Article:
Many will. But most will need some further prompting. Think about your website from the customer’s point of view: when they land on your page, what would they need to do to become your customer? Is there a clear way for them to contact your company? Do you have an online shopping cart? Are products clearly labeled, and is it obvious to the user how to purchase them?
For visitors who aren’t ready to purchase the moment they land on your website, find a way to keep in contact with them. This can be through a piece of downloadable content that encourages them to leave their email address. Or it can be a sign-up form for an email newsletter.
Whichever way you choose to maintain contact, remember to respect your customer. Think of it like dating: if someone gives you their phone number, that’s permission to call them. Maybe you call once or twice and leave a voice message. That’s fine. But a phone number is not permission to call that person every day for the rest of their life.
Similarly, an email address is not permission to spam your customers with unwanted promotions. If someone leaves an email address in exchange for your sales tool, treat it with respect. Don’t abuse their good will.
Building a content marketing strategy takes time.
Content marketing works. It builds customer loyalty and good will, educates the consumer, and is a non-invasive way to build up relationships with your garget client. In the end, a good content marketing strategy is about creating articles that are useful or entertaining to the user. And that’s a positive thing.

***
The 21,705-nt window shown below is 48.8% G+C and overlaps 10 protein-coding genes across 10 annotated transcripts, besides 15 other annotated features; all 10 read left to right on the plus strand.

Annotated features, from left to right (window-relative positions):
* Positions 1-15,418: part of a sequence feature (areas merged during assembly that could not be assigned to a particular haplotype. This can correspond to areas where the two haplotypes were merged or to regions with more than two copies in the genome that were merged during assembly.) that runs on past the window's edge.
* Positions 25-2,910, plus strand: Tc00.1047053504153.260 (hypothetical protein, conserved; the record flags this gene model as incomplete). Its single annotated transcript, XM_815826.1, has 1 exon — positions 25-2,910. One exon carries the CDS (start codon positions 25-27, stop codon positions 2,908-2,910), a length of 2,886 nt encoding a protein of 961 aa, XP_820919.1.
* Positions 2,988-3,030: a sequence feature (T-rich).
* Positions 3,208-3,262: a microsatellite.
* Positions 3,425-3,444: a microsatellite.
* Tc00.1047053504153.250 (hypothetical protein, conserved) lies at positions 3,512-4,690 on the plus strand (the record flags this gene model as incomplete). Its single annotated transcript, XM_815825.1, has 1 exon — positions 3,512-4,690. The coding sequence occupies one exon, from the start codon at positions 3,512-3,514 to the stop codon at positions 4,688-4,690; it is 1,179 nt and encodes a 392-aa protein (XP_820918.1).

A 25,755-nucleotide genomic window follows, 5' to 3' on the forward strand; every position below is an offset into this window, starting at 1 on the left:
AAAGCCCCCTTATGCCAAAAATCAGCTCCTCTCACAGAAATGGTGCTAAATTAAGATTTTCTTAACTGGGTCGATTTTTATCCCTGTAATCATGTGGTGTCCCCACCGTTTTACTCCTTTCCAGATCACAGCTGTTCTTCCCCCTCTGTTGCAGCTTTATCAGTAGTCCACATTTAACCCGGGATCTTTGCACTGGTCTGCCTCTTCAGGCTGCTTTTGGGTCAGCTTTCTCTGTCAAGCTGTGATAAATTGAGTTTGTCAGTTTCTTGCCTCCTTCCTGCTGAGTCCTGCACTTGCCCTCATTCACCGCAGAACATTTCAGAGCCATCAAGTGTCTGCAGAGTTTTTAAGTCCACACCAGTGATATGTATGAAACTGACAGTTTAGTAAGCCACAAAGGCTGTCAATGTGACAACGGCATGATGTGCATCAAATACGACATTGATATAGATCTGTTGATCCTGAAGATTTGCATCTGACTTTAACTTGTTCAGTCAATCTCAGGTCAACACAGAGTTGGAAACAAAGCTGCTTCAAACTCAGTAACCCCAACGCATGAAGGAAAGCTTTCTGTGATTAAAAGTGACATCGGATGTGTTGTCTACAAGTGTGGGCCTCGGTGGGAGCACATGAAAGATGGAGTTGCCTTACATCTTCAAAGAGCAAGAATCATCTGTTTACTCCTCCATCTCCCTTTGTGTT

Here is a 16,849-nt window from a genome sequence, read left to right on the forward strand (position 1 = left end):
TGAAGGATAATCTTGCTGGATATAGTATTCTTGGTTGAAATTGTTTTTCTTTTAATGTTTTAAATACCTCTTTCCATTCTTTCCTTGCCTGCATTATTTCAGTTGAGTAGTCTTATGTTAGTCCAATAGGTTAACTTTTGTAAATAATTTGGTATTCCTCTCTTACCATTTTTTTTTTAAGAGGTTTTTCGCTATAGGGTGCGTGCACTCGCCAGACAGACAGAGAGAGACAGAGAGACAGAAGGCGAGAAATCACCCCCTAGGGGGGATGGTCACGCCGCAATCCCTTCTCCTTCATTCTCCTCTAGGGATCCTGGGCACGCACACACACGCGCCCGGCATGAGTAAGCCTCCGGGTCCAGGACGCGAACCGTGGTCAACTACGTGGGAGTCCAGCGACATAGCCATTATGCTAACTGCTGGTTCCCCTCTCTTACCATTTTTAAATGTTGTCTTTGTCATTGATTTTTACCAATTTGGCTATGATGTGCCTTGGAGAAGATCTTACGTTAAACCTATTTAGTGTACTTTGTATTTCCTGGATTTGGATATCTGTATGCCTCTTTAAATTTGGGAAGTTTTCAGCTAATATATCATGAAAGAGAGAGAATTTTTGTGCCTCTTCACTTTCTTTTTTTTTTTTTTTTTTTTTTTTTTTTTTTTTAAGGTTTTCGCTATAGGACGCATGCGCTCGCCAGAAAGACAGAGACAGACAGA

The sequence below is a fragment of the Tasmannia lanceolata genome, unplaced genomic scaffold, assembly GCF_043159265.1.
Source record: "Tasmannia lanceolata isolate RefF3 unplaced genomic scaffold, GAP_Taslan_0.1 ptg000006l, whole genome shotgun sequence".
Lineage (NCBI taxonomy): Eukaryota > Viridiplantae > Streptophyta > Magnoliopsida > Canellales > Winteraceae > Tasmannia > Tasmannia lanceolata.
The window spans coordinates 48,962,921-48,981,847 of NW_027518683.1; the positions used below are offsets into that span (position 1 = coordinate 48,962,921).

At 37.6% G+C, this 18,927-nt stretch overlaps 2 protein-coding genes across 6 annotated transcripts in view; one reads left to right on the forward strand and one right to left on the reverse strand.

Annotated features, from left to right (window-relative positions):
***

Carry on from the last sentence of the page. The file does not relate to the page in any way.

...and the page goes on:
But it takes time to grow an audience, and it takes time (often about six months) to rank on Google for any keywords that aren’t branded and specific. Don’t expect a blog you published yesterday to be in the number one position for twelve different key phrases on Google by the afternoon.
Similarly, don’t expect overnight miracles. You can drop thousands of dollars on a TV spot that can bring in a certain number of customers within the week. But once the ads stop running, the customers dry up as well. For the same (or smaller) budget, content marketing can help you grow a sustainable customer base. And because the blog posts don’t go away, your organic search rankings won’t disappear the moment you stop blogging.
Content marketing is about patience and consistency. It’s about hard work that will pay off in the long run. So long as you build your strategy on those principles, you’ll go far.